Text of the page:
Nichols, Jesse Clyde (J.C.)

Displaying 25 - 36 of 37
Genre: 
Photographs

The Kansas City Welcoming Committee to Secretary Patrick J. Hurley and party under the auspices of Missouri River Navigation Association. Mr. Nichols can be seen in the back row, fourth from the left.

Genre: 
Photographs

Publicity photograph and signature of J. C. Nichols in 1935.

Genre: 
Photographs

This picture of the J. C. Nichols Company building was taken looking northeast on the north side of Ward Parkway just west of Central Street.

Genre: 
Photographs

Most any morning about 8:30 found Mr. J. C. Nichols entering the office at 310 Ward Parkway. Iron grillwork originally on the main doors was removed because doors were too heavy to be pushed open easily. This vantage point faces north on Ward Parkway between Central Street and Broadway Boulevard.

Genre: 
Photographs

This picture of the Plaza Dog Mart was taken looking west-northwest from atop the J. C. Nichols Company Building. Country Club Plaza merchants sponsored a dog mart where people interested in buying a dog could see and inspect many breeds of dog. This dog mart was located at the future site of the Plaza Medical Building.

Genre: 
Photographs

Formal presentation of Arbor Villa Park, developed by the J. C. Nichols Company. Pictured are J. C. Nichols and Shannon C. Douglass, President of the Armour Hills Homes Association. This vantage point faces north-northeast near the southeast corner of the intersection of 66th Terrace and Main Street.

Genre: 
Photographs

Directors and sponsors of the 1933 Country Club District Community Field Day, held on Southwest High School campus. Shown are John L. Shouse, George D. Melcher, J. C. Nichols, Miles C. Thomas, Howard E. A. Jones, Albert H. Monsees, and H. Merle Smith. This vantage point faces southeast towards the Sixth Church of Christ Scientist at the corner of 66th Terrace and Wornall Road from near the Southwest High School football field.

Genre: 
Photographs

View of Jesse Clyde Nichols home at 1214 Santa Fe Road (now 1214 West 55th Street). This vantage point faces east-northeast towards the residence from just north of Santa Fe Road between State Line Road and Ward Parkway.

Genre: 
Photographs

An autochrome photograph of J. C. Nichols's residence, taken from the south. Nichols was a nationally influential real estate developer.

B-25 Bomber
Author: 
Jason Roe
Kansas City Public Library

On December 7, 1940, the U.S. Army Air Corps announced that the Fairfax Industrial District in Kansas City, Kansas, would host a North American Aviation B-25 bomber production plant to prepare for the possibility of the United States entering World War II. The medium-sized bombers would eventually prove crucial to the American strategic bombing campaigns in the European and Pacific theatres.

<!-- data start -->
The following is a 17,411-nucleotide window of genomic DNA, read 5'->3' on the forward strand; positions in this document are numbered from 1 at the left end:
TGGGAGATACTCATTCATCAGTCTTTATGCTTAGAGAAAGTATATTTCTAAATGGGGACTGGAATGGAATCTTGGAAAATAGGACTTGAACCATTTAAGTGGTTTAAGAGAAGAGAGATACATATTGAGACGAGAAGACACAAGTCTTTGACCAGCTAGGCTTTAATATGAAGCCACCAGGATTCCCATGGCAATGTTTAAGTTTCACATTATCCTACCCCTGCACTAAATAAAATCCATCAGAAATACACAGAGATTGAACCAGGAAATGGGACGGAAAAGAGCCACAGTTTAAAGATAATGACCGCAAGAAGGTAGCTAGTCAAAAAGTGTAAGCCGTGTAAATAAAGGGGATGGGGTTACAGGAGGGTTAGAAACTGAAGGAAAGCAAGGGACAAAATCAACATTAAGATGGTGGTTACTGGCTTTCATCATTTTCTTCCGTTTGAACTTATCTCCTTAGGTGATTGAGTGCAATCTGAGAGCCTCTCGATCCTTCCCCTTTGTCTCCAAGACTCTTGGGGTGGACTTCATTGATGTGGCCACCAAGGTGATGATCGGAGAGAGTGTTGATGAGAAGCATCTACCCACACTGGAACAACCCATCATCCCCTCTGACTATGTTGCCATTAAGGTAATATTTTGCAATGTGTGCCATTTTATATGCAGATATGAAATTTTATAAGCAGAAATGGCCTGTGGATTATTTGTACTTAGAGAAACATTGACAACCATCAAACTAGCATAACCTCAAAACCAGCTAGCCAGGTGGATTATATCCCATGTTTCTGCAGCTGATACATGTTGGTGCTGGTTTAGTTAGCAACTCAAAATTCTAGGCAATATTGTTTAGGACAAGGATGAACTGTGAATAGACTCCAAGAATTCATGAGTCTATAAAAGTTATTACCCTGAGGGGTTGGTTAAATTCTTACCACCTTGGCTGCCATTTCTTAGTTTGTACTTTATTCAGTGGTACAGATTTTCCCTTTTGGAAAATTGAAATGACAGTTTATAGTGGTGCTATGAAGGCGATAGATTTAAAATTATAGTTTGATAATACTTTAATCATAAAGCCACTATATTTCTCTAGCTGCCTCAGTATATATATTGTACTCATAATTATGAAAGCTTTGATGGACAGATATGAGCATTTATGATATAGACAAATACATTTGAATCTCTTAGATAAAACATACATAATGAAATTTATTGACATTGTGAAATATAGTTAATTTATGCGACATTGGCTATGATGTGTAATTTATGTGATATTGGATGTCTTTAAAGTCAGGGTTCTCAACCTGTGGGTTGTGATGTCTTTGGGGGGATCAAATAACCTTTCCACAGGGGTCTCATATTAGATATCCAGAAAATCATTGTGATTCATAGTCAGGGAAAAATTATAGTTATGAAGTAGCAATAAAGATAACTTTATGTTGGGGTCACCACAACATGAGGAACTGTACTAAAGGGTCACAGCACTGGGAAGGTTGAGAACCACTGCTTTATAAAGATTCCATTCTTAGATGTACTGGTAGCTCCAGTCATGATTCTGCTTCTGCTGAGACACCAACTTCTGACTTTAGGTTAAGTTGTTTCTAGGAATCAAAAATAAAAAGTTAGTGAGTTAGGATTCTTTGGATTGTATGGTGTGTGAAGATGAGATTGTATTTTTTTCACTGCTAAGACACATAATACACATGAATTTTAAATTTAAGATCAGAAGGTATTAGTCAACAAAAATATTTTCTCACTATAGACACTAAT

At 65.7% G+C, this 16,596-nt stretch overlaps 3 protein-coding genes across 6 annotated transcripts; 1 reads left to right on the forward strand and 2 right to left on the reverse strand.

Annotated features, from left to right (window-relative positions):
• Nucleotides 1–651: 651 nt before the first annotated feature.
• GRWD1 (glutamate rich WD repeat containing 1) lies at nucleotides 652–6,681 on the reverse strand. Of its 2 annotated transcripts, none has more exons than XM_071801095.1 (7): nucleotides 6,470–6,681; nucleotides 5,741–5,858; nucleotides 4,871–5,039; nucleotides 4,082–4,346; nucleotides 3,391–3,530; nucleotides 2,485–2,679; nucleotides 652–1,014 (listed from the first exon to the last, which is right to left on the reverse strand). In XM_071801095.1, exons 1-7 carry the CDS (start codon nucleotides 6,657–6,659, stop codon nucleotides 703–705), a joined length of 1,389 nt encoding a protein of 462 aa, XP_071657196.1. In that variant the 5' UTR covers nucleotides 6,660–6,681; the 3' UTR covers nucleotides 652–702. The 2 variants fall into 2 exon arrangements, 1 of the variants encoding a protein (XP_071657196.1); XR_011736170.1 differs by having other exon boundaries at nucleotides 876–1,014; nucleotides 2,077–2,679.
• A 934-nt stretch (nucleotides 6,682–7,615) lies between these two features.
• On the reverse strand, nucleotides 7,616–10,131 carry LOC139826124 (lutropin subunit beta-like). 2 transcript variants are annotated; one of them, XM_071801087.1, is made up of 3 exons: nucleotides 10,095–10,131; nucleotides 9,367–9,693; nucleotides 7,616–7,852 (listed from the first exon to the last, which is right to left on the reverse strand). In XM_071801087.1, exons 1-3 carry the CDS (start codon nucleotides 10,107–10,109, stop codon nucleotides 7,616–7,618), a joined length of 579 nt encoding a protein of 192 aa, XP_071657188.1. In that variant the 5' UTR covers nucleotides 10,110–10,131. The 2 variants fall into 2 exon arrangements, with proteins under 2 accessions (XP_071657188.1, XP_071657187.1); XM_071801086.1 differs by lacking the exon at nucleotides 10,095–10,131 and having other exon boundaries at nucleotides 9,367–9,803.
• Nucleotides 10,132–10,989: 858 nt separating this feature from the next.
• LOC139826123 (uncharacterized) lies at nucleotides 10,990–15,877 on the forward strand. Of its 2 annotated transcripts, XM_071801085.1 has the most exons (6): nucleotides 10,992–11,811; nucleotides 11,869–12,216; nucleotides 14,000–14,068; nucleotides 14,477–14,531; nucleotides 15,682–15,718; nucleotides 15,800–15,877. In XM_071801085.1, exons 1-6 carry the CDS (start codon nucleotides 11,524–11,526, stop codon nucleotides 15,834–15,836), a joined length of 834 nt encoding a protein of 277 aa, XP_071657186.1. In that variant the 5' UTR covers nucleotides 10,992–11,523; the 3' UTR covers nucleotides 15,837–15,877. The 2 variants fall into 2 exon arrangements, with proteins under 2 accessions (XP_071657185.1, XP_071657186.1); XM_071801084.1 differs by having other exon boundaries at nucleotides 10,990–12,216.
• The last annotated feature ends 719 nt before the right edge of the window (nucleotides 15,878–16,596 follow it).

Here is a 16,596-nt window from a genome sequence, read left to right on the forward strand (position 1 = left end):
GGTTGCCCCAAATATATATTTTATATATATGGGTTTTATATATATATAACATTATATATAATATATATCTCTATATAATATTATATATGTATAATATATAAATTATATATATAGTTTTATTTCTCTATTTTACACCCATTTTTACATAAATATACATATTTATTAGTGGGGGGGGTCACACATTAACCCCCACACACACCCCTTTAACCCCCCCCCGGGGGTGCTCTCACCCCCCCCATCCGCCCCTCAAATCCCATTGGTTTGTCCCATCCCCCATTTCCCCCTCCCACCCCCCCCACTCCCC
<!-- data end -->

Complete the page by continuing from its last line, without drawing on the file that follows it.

J.C. Nichols
Author: 
Mary Frances Ivey
University of Kansas
Jesse Clyde (“J.C.”) Nichols was a nationally renowned city planner in Kansas City from the first decade of the 20th century to the 1950s, whose legacy has come under intense scrutiny for his practices of racial redlining and segregation. Among his mixed legacies are several subdivisions in suburban Kansas City, the Country Club Plaza, and the national spread of deed restrictions and homeowner associations
Thomas Hart Benton
Author: 
Mary Frances Ivey
University of Kansas

Thomas Hart Benton, one of the leaders of the Regionalist movement in American art, was a prolific painter, muralist, draughtsman, and sculptor from childhood until the end of his life in 1975. Today he is best known for his realist depictions of American life, which, in his own time, were perceived as directly opposed to modernist movements cultivated in Europe. His paintings, largely vignettes of daily life and ordinary rural characters, were simultaneously praised for their frankness and criticized for their gritty representations of American culture and history.

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KANSAS CITY PUBLIC LIBRARY | DIGITAL HISTORY
Civil War on the Western Border: The Missouri-Kansas Conflict,1855-1865.
The Pendergast Years, Kansas City in the Jazz Age & Great Depression.
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